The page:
A few days ago, I linked to a post by Lisa McElroy on using the scoring errors in the 2004 Men's Gymnastics to generate a discussion of law and justice. I mentioned that the previous standard example was the 1972 Men's Basketball Gold Medal Game, forgetting that this year is the 40th anniversary. Well, ESPN.com has published a series of essays on that game, including a recounting of the gap, an interview with Doug Collins (who hit what should have been the game-winning free throws with 3 seconds left), and a piece on an Illinois attorney who is pushing the IOC to award duplicate gold medals (as was done in 2002 for a Candian pairs figure skating team).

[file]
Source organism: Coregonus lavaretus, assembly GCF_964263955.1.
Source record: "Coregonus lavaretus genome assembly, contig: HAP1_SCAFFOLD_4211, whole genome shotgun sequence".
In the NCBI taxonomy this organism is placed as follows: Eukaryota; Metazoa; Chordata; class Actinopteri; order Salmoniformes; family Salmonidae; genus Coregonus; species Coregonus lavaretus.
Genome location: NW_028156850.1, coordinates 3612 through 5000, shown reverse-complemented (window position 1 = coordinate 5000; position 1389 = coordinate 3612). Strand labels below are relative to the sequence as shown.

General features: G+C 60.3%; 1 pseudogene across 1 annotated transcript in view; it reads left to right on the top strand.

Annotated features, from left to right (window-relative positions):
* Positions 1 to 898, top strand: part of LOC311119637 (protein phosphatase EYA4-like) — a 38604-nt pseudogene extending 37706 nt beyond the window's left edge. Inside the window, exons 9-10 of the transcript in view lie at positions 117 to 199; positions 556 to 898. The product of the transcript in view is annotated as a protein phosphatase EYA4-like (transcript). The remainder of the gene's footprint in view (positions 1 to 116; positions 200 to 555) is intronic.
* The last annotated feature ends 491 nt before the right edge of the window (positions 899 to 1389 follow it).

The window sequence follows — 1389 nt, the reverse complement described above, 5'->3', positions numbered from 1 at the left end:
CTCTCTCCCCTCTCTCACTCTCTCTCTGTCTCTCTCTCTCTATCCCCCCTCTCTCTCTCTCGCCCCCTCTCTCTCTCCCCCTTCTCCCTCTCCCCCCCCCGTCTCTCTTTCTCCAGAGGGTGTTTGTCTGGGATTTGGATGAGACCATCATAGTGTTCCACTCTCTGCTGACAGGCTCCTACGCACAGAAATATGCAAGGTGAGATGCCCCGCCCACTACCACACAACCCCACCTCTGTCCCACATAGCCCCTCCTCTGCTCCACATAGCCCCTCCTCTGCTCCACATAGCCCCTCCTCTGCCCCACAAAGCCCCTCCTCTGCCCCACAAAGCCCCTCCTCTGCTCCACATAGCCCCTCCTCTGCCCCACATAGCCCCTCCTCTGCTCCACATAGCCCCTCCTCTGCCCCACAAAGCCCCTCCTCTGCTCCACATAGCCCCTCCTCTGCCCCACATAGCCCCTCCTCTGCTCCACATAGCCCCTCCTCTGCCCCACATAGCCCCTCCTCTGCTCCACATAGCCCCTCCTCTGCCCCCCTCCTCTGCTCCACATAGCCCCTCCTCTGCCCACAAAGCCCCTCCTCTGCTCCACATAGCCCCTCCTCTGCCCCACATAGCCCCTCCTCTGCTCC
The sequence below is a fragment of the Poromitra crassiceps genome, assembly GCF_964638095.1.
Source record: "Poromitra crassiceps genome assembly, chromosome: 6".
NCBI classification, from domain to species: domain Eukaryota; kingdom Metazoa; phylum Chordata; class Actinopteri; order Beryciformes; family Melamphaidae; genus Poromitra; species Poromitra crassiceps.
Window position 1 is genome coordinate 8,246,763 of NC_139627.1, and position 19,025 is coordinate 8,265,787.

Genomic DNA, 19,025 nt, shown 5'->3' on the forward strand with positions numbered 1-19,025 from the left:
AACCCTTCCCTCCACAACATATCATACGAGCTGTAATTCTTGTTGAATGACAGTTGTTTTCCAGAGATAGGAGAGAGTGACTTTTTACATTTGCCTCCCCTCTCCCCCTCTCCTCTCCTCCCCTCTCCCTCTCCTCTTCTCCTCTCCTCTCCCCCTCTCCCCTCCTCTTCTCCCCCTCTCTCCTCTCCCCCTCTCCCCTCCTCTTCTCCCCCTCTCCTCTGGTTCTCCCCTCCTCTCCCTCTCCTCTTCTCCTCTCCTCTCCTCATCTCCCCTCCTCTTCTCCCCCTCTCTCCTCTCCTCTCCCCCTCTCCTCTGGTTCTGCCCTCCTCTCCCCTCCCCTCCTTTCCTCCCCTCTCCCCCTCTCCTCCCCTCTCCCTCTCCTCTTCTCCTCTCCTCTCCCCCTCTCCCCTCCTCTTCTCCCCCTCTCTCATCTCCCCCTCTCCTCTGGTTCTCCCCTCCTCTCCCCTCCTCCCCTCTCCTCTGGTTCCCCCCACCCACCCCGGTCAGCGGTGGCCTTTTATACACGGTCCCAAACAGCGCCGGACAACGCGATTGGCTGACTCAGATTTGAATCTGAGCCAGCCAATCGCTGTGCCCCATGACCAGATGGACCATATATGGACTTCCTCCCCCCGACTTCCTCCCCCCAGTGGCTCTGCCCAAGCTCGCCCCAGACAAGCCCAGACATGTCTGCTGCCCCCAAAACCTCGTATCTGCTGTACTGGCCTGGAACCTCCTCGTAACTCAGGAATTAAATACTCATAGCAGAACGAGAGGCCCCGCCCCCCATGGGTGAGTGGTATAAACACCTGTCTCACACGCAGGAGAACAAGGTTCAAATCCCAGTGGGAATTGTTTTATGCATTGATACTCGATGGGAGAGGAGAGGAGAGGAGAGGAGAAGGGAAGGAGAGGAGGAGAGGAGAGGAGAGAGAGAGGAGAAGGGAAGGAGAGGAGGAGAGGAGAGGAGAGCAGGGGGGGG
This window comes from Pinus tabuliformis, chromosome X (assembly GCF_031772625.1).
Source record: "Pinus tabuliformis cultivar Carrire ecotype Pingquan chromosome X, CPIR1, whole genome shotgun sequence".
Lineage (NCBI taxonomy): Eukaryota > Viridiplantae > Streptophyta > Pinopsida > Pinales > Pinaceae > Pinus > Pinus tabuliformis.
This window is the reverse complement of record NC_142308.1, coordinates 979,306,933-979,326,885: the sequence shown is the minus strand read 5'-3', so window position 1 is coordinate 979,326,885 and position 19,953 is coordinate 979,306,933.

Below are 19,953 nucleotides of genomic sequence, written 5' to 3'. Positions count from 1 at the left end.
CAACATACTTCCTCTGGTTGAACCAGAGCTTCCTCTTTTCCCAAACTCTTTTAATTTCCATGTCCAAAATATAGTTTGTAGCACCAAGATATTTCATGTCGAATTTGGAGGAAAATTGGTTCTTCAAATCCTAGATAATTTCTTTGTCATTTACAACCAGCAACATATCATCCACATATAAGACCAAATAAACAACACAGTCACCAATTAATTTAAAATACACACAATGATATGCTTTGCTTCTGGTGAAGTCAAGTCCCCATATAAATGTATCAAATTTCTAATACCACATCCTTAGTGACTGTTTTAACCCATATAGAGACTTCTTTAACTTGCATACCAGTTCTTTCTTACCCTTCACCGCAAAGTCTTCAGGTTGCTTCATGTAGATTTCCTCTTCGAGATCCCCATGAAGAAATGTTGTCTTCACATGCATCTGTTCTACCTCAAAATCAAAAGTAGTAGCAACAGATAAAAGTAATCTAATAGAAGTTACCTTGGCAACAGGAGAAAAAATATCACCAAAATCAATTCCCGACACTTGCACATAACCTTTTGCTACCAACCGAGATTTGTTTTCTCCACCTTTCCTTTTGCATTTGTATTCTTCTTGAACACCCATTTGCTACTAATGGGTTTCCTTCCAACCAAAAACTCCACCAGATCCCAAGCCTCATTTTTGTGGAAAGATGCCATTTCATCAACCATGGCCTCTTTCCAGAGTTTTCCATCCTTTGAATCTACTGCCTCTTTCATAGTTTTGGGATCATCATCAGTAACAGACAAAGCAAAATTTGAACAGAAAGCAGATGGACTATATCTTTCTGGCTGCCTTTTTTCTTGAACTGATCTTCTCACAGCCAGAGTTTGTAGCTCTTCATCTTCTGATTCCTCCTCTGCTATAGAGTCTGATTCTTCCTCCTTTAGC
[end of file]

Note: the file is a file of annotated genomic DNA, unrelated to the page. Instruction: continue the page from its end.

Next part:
On that last point, here is an interesting ethical and/or remedial question: The push is to get duplicate golds and 11 members of the team have agreed to that solution. But one player--team captain Kenny Davis--insists that not only must the U.S. be awarded the gold, the Soviets (or Russia, as the successor nation) must be stripped of theirs. Is that the right position to take?